If frequency is the distance between the waves, then amplitude is the height of the waves.
Amplitude is a measure of a sound's energy.
There are several different ways to measure this energy, but in digital sound processing the most commonly used is a number between 0 and 1.
0 is total stillness, 1 is the loudest possible sound before the wave starts to change in unpleasant ways.
A classical problem with digital sound is that of clipping. This happens when the amplitude goes higher than 1. The computer solves this problem quite simply by hacking off the waveform at amplitude 1, which changes the sound dramatically:
Our sine wave is no longer a sine wave, but something else entirely.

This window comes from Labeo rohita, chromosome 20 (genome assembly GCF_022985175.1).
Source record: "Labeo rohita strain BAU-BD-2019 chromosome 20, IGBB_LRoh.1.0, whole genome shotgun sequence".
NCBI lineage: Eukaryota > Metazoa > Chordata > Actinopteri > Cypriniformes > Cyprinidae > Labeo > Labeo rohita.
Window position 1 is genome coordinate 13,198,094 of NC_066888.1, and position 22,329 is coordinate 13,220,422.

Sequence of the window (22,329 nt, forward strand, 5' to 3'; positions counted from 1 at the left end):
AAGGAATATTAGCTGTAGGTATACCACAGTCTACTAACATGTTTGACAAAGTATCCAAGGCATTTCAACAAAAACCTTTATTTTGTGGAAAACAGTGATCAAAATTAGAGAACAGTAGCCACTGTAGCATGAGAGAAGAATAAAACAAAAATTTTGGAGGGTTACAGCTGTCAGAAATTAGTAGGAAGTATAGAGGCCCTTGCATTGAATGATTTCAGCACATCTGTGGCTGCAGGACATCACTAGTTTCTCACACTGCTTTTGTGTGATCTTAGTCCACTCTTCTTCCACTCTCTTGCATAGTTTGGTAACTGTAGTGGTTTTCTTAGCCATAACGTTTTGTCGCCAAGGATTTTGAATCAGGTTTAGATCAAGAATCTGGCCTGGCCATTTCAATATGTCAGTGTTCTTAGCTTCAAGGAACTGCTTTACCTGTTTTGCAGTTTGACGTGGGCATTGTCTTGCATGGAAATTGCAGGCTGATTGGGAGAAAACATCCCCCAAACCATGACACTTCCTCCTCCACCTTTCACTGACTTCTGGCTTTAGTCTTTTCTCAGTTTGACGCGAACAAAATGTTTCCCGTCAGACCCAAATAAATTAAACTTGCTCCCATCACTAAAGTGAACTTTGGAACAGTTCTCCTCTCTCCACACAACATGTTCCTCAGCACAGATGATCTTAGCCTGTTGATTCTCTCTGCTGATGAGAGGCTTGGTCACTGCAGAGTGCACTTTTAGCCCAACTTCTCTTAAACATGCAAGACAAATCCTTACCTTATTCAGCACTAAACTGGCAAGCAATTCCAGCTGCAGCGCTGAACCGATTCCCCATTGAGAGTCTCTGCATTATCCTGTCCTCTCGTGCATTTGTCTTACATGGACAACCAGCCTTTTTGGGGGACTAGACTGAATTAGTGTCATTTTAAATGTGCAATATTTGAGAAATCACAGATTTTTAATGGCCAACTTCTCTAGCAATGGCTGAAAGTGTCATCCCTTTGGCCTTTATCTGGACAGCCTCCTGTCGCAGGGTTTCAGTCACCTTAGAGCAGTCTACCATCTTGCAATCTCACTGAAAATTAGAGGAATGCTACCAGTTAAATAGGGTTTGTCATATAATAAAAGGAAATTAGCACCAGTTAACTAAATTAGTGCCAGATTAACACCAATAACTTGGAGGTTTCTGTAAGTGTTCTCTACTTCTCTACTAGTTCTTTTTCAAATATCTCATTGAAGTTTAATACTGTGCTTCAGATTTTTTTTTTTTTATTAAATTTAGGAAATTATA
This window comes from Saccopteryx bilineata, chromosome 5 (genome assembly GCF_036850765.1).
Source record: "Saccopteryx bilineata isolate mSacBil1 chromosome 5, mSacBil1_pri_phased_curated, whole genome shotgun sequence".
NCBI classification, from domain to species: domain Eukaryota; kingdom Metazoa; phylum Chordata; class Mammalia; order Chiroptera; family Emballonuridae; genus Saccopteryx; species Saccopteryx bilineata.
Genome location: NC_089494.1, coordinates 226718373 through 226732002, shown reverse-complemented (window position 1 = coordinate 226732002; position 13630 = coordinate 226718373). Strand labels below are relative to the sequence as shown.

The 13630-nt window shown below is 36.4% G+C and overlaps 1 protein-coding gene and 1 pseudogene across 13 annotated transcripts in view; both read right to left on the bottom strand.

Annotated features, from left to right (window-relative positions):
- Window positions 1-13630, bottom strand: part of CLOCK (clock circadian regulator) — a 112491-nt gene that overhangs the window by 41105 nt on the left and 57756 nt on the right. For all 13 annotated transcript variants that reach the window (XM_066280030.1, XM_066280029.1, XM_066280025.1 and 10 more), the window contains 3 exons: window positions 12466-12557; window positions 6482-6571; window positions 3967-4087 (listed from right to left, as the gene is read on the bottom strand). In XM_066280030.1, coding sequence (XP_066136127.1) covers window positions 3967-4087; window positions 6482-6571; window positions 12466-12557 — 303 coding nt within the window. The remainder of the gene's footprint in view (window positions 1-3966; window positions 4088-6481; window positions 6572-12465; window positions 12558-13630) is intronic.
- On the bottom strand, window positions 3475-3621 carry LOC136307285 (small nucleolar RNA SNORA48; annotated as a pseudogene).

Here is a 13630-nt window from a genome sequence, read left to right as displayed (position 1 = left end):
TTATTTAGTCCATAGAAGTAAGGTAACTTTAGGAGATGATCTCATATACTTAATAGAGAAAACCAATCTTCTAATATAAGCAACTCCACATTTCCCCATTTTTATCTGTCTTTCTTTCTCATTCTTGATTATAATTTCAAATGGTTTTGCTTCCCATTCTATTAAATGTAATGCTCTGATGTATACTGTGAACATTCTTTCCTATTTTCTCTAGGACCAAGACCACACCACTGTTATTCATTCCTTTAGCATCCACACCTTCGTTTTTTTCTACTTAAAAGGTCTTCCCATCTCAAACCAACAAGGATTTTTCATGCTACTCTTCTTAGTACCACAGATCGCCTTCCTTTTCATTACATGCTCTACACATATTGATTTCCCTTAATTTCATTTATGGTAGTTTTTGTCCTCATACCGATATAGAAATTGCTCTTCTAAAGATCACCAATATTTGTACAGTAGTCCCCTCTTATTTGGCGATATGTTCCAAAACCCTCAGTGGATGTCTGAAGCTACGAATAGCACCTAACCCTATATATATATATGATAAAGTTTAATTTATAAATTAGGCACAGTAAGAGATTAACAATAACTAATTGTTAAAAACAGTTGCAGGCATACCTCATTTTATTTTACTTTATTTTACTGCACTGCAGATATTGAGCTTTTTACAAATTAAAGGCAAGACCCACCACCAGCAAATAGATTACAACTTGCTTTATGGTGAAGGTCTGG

In many sound editing programs you will see the amplitude measured in decibels instead. This is a bit of a weird scale, but it is useful for many purposes which we will get to later in the workshop. In this measuring system we call the loudest possible signal 0 dB, and then we move downwards, all the way to silence at -∞. In most practical applications anything below -70 dB is inaudible.
Amp to dB conversion: 0.1 -> -20.0 dB 0.2 -> -13.9 dB 0.3 -> -10.4 dB 0.4 -> -07.9 dB 0.5 -> -06.0 dB 0.6 -> -04.4 dB 0.7 -> -03.0 dB 0.8 -> -01.9 dB 0.9 -> -00.9 dB 1.0 -> 00.0 dB